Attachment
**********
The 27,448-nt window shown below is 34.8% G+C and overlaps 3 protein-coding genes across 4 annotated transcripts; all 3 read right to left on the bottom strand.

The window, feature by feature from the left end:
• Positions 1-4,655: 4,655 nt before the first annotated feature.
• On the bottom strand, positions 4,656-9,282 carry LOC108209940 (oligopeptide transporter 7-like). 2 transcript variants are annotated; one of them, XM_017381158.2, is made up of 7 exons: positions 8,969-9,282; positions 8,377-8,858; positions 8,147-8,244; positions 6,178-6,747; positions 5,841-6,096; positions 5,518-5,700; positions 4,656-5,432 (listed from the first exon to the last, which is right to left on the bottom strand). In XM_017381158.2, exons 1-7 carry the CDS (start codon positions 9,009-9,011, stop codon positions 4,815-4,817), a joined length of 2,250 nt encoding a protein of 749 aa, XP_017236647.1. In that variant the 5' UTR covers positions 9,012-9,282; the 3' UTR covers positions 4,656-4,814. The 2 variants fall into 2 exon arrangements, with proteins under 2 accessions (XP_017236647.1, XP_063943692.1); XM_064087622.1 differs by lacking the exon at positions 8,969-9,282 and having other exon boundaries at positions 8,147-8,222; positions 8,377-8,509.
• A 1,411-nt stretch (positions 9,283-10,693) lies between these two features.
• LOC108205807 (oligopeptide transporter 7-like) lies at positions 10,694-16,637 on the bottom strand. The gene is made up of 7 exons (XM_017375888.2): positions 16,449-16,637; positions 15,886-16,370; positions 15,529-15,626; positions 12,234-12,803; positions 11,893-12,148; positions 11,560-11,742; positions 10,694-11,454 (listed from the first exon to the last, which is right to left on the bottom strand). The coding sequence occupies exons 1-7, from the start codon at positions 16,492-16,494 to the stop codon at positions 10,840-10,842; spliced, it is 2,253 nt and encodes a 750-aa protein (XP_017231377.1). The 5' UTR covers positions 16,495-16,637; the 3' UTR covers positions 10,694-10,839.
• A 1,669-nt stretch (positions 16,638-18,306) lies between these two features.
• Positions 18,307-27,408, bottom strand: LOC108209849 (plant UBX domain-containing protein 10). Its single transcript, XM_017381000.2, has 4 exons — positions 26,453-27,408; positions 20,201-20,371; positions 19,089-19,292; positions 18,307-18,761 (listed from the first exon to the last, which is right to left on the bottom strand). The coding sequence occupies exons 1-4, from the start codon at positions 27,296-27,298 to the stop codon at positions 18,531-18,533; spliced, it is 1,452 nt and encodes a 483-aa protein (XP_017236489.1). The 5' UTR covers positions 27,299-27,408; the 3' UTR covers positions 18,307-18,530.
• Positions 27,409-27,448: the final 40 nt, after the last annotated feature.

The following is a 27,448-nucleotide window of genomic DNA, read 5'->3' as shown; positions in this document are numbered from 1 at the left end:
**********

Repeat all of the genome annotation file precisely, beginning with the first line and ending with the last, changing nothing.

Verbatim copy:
The 27,448-nt window shown below is 34.8% G+C and overlaps 3 protein-coding genes across 4 annotated transcripts; all 3 read right to left on the bottom strand.

The window, feature by feature from the left end:
• Positions 1-4,655: 4,655 nt before the first annotated feature.
• On the bottom strand, positions 4,656-9,282 carry LOC108209940 (oligopeptide transporter 7-like). 2 transcript variants are annotated; one of them, XM_017381158.2, is made up of 7 exons: positions 8,969-9,282; positions 8,377-8,858; positions 8,147-8,244; positions 6,178-6,747; positions 5,841-6,096; positions 5,518-5,700; positions 4,656-5,432 (listed from the first exon to the last, which is right to left on the bottom strand). In XM_017381158.2, exons 1-7 carry the CDS (start codon positions 9,009-9,011, stop codon positions 4,815-4,817), a joined length of 2,250 nt encoding a protein of 749 aa, XP_017236647.1. In that variant the 5' UTR covers positions 9,012-9,282; the 3' UTR covers positions 4,656-4,814. The 2 variants fall into 2 exon arrangements, with proteins under 2 accessions (XP_017236647.1, XP_063943692.1); XM_064087622.1 differs by lacking the exon at positions 8,969-9,282 and having other exon boundaries at positions 8,147-8,222; positions 8,377-8,509.
• A 1,411-nt stretch (positions 9,283-10,693) lies between these two features.
• LOC108205807 (oligopeptide transporter 7-like) lies at positions 10,694-16,637 on the bottom strand. The gene is made up of 7 exons (XM_017375888.2): positions 16,449-16,637; positions 15,886-16,370; positions 15,529-15,626; positions 12,234-12,803; positions 11,893-12,148; positions 11,560-11,742; positions 10,694-11,454 (listed from the first exon to the last, which is right to left on the bottom strand). The coding sequence occupies exons 1-7, from the start codon at positions 16,492-16,494 to the stop codon at positions 10,840-10,842; spliced, it is 2,253 nt and encodes a 750-aa protein (XP_017231377.1). The 5' UTR covers positions 16,495-16,637; the 3' UTR covers positions 10,694-10,839.
• A 1,669-nt stretch (positions 16,638-18,306) lies between these two features.
• Positions 18,307-27,408, bottom strand: LOC108209849 (plant UBX domain-containing protein 10). Its single transcript, XM_017381000.2, has 4 exons — positions 26,453-27,408; positions 20,201-20,371; positions 19,089-19,292; positions 18,307-18,761 (listed from the first exon to the last, which is right to left on the bottom strand). The coding sequence occupies exons 1-4, from the start codon at positions 27,296-27,298 to the stop codon at positions 18,531-18,533; spliced, it is 1,452 nt and encodes a 483-aa protein (XP_017236489.1). The 5' UTR covers positions 27,299-27,408; the 3' UTR covers positions 18,307-18,530.
• Positions 27,409-27,448: the final 40 nt, after the last annotated feature.

The following is a 27,448-nucleotide window of genomic DNA, read 5'->3' as shown; positions in this document are numbered from 1 at the left end: